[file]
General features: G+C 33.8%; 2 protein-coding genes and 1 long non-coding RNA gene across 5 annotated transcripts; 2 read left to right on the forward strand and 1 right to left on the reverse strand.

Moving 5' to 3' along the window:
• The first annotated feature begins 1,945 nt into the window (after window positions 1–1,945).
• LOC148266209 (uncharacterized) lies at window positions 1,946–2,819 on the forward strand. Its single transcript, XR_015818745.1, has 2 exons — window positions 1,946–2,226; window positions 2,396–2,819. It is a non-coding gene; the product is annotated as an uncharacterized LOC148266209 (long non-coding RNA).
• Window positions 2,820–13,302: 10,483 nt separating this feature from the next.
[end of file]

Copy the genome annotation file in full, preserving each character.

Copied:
General features: G+C 33.8%; 2 protein-coding genes and 1 long non-coding RNA gene across 5 annotated transcripts; 2 read left to right on the forward strand and 1 right to left on the reverse strand.

Moving 5' to 3' along the window:
• The first annotated feature begins 1,945 nt into the window (after window positions 1–1,945).
• LOC148266209 (uncharacterized) lies at window positions 1,946–2,819 on the forward strand. Its single transcript, XR_015818745.1, has 2 exons — window positions 1,946–2,226; window positions 2,396–2,819. It is a non-coding gene; the product is annotated as an uncharacterized LOC148266209 (long non-coding RNA).
• Window positions 2,820–13,302: 10,483 nt separating this feature from the next.